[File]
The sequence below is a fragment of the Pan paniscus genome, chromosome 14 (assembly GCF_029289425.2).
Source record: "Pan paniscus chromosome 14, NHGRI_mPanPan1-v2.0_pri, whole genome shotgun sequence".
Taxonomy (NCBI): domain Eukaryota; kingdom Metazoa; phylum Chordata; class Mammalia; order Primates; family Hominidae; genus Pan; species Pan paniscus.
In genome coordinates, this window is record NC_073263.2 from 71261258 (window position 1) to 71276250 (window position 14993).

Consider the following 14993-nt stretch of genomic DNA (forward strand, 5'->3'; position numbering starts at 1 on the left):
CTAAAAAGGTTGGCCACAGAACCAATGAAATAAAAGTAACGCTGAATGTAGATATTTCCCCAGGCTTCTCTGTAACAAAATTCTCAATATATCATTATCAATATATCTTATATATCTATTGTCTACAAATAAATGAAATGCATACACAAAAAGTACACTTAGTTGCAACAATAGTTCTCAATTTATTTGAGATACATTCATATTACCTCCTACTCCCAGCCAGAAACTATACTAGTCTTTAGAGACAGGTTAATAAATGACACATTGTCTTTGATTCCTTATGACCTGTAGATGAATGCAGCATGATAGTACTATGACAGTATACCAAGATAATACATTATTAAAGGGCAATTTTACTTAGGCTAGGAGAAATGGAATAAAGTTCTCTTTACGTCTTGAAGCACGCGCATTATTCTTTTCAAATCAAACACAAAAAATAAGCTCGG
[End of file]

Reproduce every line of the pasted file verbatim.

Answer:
The sequence below is a fragment of the Pan paniscus genome, chromosome 14 (assembly GCF_029289425.2).
Source record: "Pan paniscus chromosome 14, NHGRI_mPanPan1-v2.0_pri, whole genome shotgun sequence".
Taxonomy (NCBI): domain Eukaryota; kingdom Metazoa; phylum Chordata; class Mammalia; order Primates; family Hominidae; genus Pan; species Pan paniscus.
In genome coordinates, this window is record NC_073263.2 from 71261258 (window position 1) to 71276250 (window position 14993).

Consider the following 14993-nt stretch of genomic DNA (forward strand, 5'->3'; position numbering starts at 1 on the left):
CTAAAAAGGTTGGCCACAGAACCAATGAAATAAAAGTAACGCTGAATGTAGATATTTCCCCAGGCTTCTCTGTAACAAAATTCTCAATATATCATTATCAATATATCTTATATATCTATTGTCTACAAATAAATGAAATGCATACACAAAAAGTACACTTAGTTGCAACAATAGTTCTCAATTTATTTGAGATACATTCATATTACCTCCTACTCCCAGCCAGAAACTATACTAGTCTTTAGAGACAGGTTAATAAATGACACATTGTCTTTGATTCCTTATGACCTGTAGATGAATGCAGCATGATAGTACTATGACAGTATACCAAGATAATACATTATTAAAGGGCAATTTTACTTAGGCTAGGAGAAATGGAATAAAGTTCTCTTTACGTCTTGAAGCACGCGCATTATTCTTTTCAAATCAAACACAAAAAATAAGCTCGG